Situation: Your name is Sally and you struggle with your weight and you have an unhealthy relationship with food. You go out to eat with one of your super skinny friends and you order extra bacon on your bleu cheese bacon burger (because bacon is the best thing). What would you do if your friend said, “Say, Sally. Why are you ordering that extra helping of bacon? Don’t you think that’s a bit much?” Seriously, what would you do? I imagine you’d be horrified and decide immediately that your friendship is not as valuable as it once was.
Plea: Do me a favor, the next time you’re out with a friend who is choosing to or must eat gluten free, dairy free, soy free, meat free, sugar free, whatever free, do not ask them why. Please. For the love of everything you hold dear to you. If they offer up the information, then listen intently, but just don’t ask.
Food is a very personal experience for many. I was recently diagnosed with a digestive disorder called Irritable Bowel Syndrome (IBS). In my opinion, this diagnosis was created by western doctors so they could tell people like me that we have a disorder without telling us how to fix it. My doctor actually said, “Well, it could be due to anything really. Try to add some fiber to your diet and let’s talk again in a couple of months.” If you knew what was happening to my body at that time and I told you I had to drink some nasty fiber bevies and hope for the best for a couple of months, you would have fuh-reaked out.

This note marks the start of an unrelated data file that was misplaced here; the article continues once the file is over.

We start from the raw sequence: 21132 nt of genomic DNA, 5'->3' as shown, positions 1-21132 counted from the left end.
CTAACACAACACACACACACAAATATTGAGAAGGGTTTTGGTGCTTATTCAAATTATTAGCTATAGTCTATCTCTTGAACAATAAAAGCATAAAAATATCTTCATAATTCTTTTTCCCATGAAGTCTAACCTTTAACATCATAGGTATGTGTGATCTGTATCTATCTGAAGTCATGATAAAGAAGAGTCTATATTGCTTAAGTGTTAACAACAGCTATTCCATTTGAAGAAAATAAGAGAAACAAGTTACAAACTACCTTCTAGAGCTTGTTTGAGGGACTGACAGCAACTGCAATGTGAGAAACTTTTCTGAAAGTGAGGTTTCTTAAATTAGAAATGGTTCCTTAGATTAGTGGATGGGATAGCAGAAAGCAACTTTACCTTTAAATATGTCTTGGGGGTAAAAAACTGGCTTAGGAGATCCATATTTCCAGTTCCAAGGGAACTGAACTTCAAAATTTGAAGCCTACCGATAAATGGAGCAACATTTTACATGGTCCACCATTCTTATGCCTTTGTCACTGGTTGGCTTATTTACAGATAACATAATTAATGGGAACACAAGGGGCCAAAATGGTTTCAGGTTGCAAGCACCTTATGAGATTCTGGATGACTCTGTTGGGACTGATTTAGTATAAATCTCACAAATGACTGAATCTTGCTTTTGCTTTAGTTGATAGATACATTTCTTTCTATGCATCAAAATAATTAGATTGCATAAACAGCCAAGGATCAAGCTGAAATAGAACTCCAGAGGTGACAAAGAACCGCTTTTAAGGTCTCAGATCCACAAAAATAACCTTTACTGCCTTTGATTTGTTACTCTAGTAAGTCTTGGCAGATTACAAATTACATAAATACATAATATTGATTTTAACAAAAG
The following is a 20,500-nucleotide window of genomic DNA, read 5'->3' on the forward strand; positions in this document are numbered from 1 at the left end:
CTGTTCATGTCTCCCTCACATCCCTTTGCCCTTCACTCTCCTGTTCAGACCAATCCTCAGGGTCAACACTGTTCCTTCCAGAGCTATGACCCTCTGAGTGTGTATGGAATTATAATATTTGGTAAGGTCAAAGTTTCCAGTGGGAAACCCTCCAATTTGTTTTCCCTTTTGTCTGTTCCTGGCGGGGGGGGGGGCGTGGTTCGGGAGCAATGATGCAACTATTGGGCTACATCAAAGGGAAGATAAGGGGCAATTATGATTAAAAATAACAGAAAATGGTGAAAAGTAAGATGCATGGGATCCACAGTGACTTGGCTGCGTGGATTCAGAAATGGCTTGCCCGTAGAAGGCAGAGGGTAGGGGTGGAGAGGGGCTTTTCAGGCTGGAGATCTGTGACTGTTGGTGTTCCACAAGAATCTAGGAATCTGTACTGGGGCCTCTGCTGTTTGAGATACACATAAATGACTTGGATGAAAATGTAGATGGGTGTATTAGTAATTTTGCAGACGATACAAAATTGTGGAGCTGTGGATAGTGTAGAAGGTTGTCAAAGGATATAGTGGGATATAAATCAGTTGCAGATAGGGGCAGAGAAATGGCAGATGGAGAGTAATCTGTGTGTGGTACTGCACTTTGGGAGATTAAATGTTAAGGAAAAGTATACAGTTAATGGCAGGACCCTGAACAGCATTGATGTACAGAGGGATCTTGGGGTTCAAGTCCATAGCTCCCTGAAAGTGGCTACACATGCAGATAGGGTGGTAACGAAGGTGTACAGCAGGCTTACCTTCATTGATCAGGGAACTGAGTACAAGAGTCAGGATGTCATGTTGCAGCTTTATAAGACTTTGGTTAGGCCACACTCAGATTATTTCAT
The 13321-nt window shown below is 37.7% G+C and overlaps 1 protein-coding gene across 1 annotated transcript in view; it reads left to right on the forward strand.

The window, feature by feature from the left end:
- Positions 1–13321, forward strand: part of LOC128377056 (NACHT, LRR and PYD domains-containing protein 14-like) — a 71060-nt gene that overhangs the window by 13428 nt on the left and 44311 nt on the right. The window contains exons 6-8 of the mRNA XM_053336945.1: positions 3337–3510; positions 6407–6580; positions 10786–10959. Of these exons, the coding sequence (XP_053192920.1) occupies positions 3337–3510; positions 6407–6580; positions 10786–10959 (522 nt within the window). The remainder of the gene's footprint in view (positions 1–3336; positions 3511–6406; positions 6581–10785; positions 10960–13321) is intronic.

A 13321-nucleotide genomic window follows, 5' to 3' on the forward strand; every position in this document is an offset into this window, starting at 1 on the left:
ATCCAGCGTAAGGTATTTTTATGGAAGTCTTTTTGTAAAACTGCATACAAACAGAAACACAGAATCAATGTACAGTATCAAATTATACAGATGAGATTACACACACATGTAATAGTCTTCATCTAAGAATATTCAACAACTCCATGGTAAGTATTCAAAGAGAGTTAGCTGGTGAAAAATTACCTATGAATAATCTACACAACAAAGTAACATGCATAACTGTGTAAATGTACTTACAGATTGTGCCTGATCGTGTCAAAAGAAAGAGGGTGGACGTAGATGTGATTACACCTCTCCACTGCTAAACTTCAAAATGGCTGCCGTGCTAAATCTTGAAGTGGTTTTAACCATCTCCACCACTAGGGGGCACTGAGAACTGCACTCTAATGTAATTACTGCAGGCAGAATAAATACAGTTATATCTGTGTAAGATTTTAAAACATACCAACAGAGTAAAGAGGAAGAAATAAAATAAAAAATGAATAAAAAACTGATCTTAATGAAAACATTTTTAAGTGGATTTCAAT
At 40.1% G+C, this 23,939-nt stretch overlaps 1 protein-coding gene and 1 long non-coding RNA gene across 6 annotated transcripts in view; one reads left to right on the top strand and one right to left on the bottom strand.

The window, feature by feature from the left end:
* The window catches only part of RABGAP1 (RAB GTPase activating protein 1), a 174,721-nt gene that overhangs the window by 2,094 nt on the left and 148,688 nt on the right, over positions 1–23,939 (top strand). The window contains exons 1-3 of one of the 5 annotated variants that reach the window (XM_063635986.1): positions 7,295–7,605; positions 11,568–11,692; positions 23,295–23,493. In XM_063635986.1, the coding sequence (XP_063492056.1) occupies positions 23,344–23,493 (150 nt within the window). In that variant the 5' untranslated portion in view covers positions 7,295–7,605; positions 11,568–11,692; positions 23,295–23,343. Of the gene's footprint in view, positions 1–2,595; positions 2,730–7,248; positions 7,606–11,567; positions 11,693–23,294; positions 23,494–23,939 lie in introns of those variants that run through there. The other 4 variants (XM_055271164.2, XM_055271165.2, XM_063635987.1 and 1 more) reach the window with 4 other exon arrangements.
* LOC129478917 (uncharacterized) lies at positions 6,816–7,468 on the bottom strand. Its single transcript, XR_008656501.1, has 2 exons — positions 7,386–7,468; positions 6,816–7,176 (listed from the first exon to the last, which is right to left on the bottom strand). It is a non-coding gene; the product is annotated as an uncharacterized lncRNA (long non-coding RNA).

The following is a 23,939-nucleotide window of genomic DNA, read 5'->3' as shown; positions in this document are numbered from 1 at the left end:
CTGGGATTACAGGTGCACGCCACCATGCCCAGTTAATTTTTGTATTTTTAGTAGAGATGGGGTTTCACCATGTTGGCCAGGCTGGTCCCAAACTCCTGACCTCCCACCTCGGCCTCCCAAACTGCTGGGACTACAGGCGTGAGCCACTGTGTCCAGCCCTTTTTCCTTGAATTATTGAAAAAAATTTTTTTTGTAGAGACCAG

IBS can manifest in a variety of ways. I cringe when people ask me, “What is IBS, what happened to you?” You really don’t want to know, y’all. It’s really gross. Imagine all of the gross things that could happen to your butt and they were happening. So, what did I do? I politely told my doctor to bugger off (under my breath, in my car as I was driving home from my $2,000 appointment) and hired a nutritionist. For thirty long days, I had to remove every major toxin from my diet so we could isolate what was triggering my Unhappy Butt Syndrome. I ended up eliminating dairy, soy, gluten, alcohol, processed sugar and caffeine.
If you thought to yourself, “So what DID you eat?” I applaud you for being the eleventy billionth person to ask me that question. To answer, I ate a lot of meat and veggies and rice and quinoa and eggs (not considered dairy to my tummy). Burritos and pizza, my favorite food groups, were no longer allowed. (Yes, I’m aware there are food allergy alternatives to these foods, but who are we kidding? It’s not the damn same). I started seeing a therapist because this major physical shift in the way I ate was messing with mind. I felt isolated. I couldn’t just go grab a beer or a slice anymore. I had to meal plan (what am I, a mom?) and my comfort foods were no longer available to me.
After going through all of this, I’ve found a happy medium. I allow myself a few cheats here and there, but I know when my body can’t handle certain foods and I set limits for my diet. For the first time in my 29 years of life, I feel amazing. While I can’t eat what I used to love, I’m finding new favorites and I actually enjoy using the bathroom.
But all of those frustrated, isolated feelings come back when anyone asks me, “Oh, you’re gluten free? Whyyyyyy?” The honest answer is a really gross story about poop that I’d rather not share after I ordered a salad without croutons or cheese. If you wouldn’t judge your friend – who doesn’t have dietary limitations – about her choices, please, I beg of you, don’t judge anyone else’s.